According to official Iranian media reports, Ardeshir Zahedi was the gorgeous ambassador to the United States during the reign of the Iranian King. He attracted Hollywood stars and politicians with his extravagant parties before the Islamic Revolution in 1979. Passed away on Thursday at the age of 93.
Whether it’s with Henry Kissinger or entertaining Barbra Streisand, Zahedi’s social occasions in Washington have left such an unforgettable impression that one A newspaper called him the “playboy of the Western world” and the “most popular bachelor” in the capital. He has a romantic connection with Elizabeth Taylor.
But with the outbreak of the revolution, the terminally ill Shah Mohammed Reza Pahlavi fled the country. The Iranian Embassy in Washington once held a raucous party for Zahdi and remained empty for the next 40 years. The revolution swept across the country and established the Islamic theocracy that rules the country today.
“Iran and the United States need and still need each other, and it is in their interest to seek a new and constructive approach in their relationship,” Zahdi wrote in Switzerland in 2020, where he eventually settled. “The government needs to be prepared to make sacrifices, show goodwill, remove man-made obstacles, and prove their sincerity and desire for reconciliation.”
The Iranian state-run IRNA news agency attributed Zahedi’s death to “old age” but did not elaborate. Other semi-official news organizations in Iran and the Persian service of the BBC stated that he was recently ill, but did not elaborate.
Zahedi is the son of General Fazlollah Zahedi. He came to power in the 1953 CIA-supported coup against the country’s elected prime minister, which consolidated the rule of the young king. For those who later overthrew the king and attacked the U.S. Embassy in Tehran, that coup represented the original sin of the United States and led to the enmity of the ensuing four decades.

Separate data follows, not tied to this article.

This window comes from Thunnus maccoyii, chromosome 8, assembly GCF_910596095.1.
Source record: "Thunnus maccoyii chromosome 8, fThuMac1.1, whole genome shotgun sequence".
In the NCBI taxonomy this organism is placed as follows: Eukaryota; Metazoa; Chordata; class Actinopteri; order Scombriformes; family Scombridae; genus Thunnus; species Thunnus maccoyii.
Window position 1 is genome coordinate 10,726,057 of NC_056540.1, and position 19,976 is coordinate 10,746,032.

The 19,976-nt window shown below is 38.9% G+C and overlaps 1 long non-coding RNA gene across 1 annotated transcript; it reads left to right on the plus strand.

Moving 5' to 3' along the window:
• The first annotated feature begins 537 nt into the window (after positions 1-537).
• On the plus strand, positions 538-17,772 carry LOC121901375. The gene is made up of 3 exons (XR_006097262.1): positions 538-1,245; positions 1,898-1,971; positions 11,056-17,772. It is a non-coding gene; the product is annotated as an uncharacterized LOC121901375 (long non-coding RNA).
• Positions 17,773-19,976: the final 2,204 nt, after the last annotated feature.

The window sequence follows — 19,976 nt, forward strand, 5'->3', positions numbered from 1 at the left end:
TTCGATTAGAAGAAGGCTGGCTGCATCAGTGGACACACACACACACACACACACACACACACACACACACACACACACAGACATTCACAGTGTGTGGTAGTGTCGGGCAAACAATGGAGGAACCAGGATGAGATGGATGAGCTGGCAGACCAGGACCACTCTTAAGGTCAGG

Zahedi will marry Shahnaz, the king’s first daughter. Although the marriage lasted only seven years, the king believed that Zahdi was another son and a trusted adviser. Zahdi will serve as ambassador to the United States and the United Kingdom and Iran’s foreign minister before returning to Washington as the king’s supreme diplomat there.
At that time, the king quickly realized the modernization of the country with his rich oil wealth and expanded his army with weapons made by the United States. The United States regarded him as a bastion against the Soviet Union and set up secret monitoring stations in Iran to monitor its Cold War enemies.
Zahedi was single again and returned to Washington, devoting himself to social occasions in the capital. Barbara Walters wrote in her memoirs that the Iranian Embassy was called “the first luxurious embassy.” The guests chewed caviar and champagne.
However, during the gathering, Zahdi maintained close relations with the Nixon and Carter administrations. Together with the ambassadors of Egypt and Pakistan, he helped resolve the hostage crisis in Washington in 1977. Two of them were killed and more than 140 prisoners were released.
However, as his country became more and more turbulent, and the king both limited all dissent and hesitated, he felt more and more isolated and eventually fled. His departure and the subsequent month of revolution ended the 2500-year monarchy of Persia.
However, despite facing the death penalty at home and later settled in Switzerland, Zahdi admitted to the dilemma that led to the revolution and promoted reconciliation between Iran and the United States, even though the recent breakdown of the nuclear agreement between Tehran and the world powers led to tensions. He refuted President Trump’s extremist campaign against Tehran, saying it was “a pressure strategy wrapped in belligerence, folded in an illusion.”
Zahdi wrote in 2019: “It lacks a viable vision and is based on a naive assumption that the overthrow of the Islamic Republic will miraculously lead to a pluralistic and pro-American order.”
The Iranian Embassy, which had fascinated so many people for him, is still empty and has become Props in online videos in 2019 Brian Hooker, former U.S. special representative for Iran.
Hook said: “We look forward to the day when we can return the key to the embassy to a truly representative Iranian government whose motive is not out of hatred and outdated revolutionary ideology, but out of greatness. The interests and wishes of the Iranian people.” Hook said in the video that the furniture and carpets in the embassy are stored in temperature-controlled warehouses.
However, Zahdi’s wine cellar did not survive the revolution because the representative of the Islamic Republic who briefly took charge of the embassy dumped more than 4,000 bottles of Scotch whiskey, champagne and other beverages into the sewers.
“It takes four hours for continuous pouring to dispose of all the alcohol,” a publication of the embassy said at the time.